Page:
Craft Product Review: Clover Wonder Clips


From the moment I saw the Clover Wonder Clips in action at CHA, I’ve been dying to get my hands on a set and try them out. And, as luck would have it, they arrived just in time for me to get started on a very large project with slippery fabric, and I’ve been using them for all of my sewing projects since! As my Twitter pals can attest, I have some pretty deep love for these little plastic tools. In my opinion, Clover wasn’t at all off the mark when they called them Wonder Clips!

According to the package:

Great holding capacity for many crafts. No pins required!

• Great alternative to pins, especially when working with vinyls, piles, and heavy weight fabrics.
• Holds layered sections of sewing projects such as handle connectors to handbags, piping, etc. without distortion.
• Holds quilt binding while sewing.
• Easy to see on your work and easy to find when dropped to the floor.
• Works well with sergers.
• Clip opens wide to hold layers of fabrics.
• Clip base is flat for easy feeding to the presser foot.

What I loved:
1. You can use wonder clips in place of pins to avoid leaving holes in fabrics. This is especially nice when working with more delicate and expensive fabrics.

2. Unlike pins, which can break sewing machine needles or cause snags as the fabric feeds, the clips are simply pushed out of the way by your presser foot if you accidentally leave on in place.

3. There are seam allowance markings of ¼” and ½” on the base of each clip (visible from the bottoms and the sides), which makes it easy to maintain straight lines and even spacing in projects.

4. The bottoms of the clips are clear, so you can see that the fabric is lined up properly.

Wonder Clips on Slippery Fabric

5. Even with slippery fabrics, the clips never lost their grip, and they didn’t leave any marks behind when removed.

6. They are perfect for holding patterns in place for tracing and transferring.

7. They hold patterns tightly in place around fabric edges for easy cutting, even with multiple fabric layers. There is also no shape distortion on smaller pieces, which can happen when pinning patterns to fabric.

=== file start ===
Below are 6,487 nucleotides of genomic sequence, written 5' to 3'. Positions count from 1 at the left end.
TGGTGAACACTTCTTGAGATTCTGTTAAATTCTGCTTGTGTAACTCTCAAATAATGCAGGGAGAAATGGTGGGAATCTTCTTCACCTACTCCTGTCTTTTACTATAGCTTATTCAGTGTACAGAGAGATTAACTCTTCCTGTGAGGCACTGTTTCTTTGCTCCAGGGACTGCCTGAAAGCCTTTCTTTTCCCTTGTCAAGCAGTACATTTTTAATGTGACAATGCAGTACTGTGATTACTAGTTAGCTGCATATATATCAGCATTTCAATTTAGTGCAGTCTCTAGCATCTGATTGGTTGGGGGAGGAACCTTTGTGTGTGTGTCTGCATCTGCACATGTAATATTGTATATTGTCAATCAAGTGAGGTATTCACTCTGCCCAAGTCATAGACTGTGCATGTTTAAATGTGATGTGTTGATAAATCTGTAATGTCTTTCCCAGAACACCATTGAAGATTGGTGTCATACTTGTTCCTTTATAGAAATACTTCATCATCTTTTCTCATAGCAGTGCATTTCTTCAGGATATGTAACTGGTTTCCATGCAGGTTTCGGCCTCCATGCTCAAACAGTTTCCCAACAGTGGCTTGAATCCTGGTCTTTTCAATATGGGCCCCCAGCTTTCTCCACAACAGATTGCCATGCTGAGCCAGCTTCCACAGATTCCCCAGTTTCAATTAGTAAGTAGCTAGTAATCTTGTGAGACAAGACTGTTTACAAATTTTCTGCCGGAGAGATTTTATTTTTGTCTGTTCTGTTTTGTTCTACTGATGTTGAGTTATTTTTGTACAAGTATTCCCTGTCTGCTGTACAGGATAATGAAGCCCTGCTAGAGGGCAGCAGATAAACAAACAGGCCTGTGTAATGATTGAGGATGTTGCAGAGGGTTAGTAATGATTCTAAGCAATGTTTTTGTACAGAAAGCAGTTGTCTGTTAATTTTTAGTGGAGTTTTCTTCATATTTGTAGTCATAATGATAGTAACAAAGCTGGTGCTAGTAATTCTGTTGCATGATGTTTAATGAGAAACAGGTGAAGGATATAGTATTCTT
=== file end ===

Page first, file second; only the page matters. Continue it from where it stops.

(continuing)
8. Can be used in appliqué to hold pieces in place for stitching, and can be moved as you sew. This is especially great for felt appliqué, where every pin punch creates a new hole.

9. They hold fabric layers or embellishments flat, without changing their shape.

10. The backs of the clips are flat, so they sit securely on a work surface and feed smoothly towards the presser foot when sewing.

11. They are designed to open wide, so they can accommodate many layers. They hold just under ½” of uncompressed materials in height and can clip in from the edge up to ½”.

What I didn’t love:
1. They’re plastic, so you can’t iron around them without the danger of melting.

Observations that weren’t key to me, but might be helpful to others:
1. The clips are large enough to be seen and grasped easily when dropped

2. The hinge is tight—it needs to be for holding slippery fabrics—but I had no problem opening them with a finger and thumb. Those with weaker hands might find this to be a little more difficult.

3. The clips do compress, so the will leave marks on felt when left overnight.

Like I said in my introduction, I’m a big fan of the Clover Wonder Clips. And, while using clips in place of pins for sewing projects isn’t exactly a revolutionary idea—I’ve been using mini binder clips for years—it’s the design and execution that really sets these clips apart. It feels like each detail was well thought through with the needs of sewers in mind, and that nothing extraneous was added that didn’t need to be there. I think the Clover Wonder Clips delivered exactly what was promised: a quality, versatile tool that makes sewing projects easier.

Disclosure: Sample provided for review.



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